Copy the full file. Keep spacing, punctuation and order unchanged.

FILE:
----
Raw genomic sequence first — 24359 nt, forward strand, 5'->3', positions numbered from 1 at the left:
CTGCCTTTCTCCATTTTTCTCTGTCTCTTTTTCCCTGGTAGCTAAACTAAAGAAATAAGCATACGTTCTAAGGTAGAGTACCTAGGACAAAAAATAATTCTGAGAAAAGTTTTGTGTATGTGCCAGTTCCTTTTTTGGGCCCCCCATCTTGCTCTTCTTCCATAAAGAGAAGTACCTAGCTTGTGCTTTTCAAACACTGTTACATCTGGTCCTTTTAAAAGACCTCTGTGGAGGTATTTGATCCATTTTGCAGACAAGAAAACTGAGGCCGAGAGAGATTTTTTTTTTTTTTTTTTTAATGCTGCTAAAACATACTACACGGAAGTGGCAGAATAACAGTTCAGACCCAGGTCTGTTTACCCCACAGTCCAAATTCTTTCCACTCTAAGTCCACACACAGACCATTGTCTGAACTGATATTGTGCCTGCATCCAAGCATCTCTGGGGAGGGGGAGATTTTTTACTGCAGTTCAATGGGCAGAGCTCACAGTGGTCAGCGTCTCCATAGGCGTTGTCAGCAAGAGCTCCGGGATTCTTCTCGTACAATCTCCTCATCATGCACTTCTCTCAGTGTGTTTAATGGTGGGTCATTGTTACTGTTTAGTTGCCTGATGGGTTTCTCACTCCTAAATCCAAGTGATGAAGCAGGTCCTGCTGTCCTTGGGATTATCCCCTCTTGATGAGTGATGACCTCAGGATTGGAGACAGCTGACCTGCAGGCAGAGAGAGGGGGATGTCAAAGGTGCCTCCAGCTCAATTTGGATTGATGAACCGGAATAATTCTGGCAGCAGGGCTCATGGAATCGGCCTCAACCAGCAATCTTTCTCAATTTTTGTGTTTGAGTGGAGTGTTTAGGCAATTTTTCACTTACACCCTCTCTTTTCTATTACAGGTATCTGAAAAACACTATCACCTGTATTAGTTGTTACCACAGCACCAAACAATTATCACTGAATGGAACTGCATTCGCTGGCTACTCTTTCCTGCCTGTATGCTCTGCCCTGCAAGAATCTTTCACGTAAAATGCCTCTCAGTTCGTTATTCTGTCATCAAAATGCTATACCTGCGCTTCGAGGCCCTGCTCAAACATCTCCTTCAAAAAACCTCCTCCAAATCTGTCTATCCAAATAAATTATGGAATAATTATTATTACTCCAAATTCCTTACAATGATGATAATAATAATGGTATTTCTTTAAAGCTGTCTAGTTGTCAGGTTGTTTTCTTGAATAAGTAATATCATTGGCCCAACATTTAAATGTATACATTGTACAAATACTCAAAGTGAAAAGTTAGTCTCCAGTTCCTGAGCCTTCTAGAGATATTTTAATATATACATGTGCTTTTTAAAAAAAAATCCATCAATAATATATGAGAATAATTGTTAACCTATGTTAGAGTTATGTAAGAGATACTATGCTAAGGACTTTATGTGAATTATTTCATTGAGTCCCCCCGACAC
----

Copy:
Raw genomic sequence first — 24359 nt, forward strand, 5'->3', positions numbered from 1 at the left:
CTGCCTTTCTCCATTTTTCTCTGTCTCTTTTTCCCTGGTAGCTAAACTAAAGAAATAAGCATACGTTCTAAGGTAGAGTACCTAGGACAAAAAATAATTCTGAGAAAAGTTTTGTGTATGTGCCAGTTCCTTTTTTGGGCCCCCCATCTTGCTCTTCTTCCATAAAGAGAAGTACCTAGCTTGTGCTTTTCAAACACTGTTACATCTGGTCCTTTTAAAAGACCTCTGTGGAGGTATTTGATCCATTTTGCAGACAAGAAAACTGAGGCCGAGAGAGATTTTTTTTTTTTTTTTTTTAATGCTGCTAAAACATACTACACGGAAGTGGCAGAATAACAGTTCAGACCCAGGTCTGTTTACCCCACAGTCCAAATTCTTTCCACTCTAAGTCCACACACAGACCATTGTCTGAACTGATATTGTGCCTGCATCCAAGCATCTCTGGGGAGGGGGAGATTTTTTACTGCAGTTCAATGGGCAGAGCTCACAGTGGTCAGCGTCTCCATAGGCGTTGTCAGCAAGAGCTCCGGGATTCTTCTCGTACAATCTCCTCATCATGCACTTCTCTCAGTGTGTTTAATGGTGGGTCATTGTTACTGTTTAGTTGCCTGATGGGTTTCTCACTCCTAAATCCAAGTGATGAAGCAGGTCCTGCTGTCCTTGGGATTATCCCCTCTTGATGAGTGATGACCTCAGGATTGGAGACAGCTGACCTGCAGGCAGAGAGAGGGGGATGTCAAAGGTGCCTCCAGCTCAATTTGGATTGATGAACCGGAATAATTCTGGCAGCAGGGCTCATGGAATCGGCCTCAACCAGCAATCTTTCTCAATTTTTGTGTTTGAGTGGAGTGTTTAGGCAATTTTTCACTTACACCCTCTCTTTTCTATTACAGGTATCTGAAAAACACTATCACCTGTATTAGTTGTTACCACAGCACCAAACAATTATCACTGAATGGAACTGCATTCGCTGGCTACTCTTTCCTGCCTGTATGCTCTGCCCTGCAAGAATCTTTCACGTAAAATGCCTCTCAGTTCGTTATTCTGTCATCAAAATGCTATACCTGCGCTTCGAGGCCCTGCTCAAACATCTCCTTCAAAAAACCTCCTCCAAATCTGTCTATCCAAATAAATTATGGAATAATTATTATTACTCCAAATTCCTTACAATGATGATAATAATAATGGTATTTCTTTAAAGCTGTCTAGTTGTCAGGTTGTTTTCTTGAATAAGTAATATCATTGGCCCAACATTTAAATGTATACATTGTACAAATACTCAAAGTGAAAAGTTAGTCTCCAGTTCCTGAGCCTTCTAGAGATATTTTAATATATACATGTGCTTTTTAAAAAAAAATCCATCAATAATATATGAGAATAATTGTTAACCTATGTTAGAGTTATGTAAGAGATACTATGCTAAGGACTTTATGTGAATTATTTCATTGAGTCCCCCCGACAC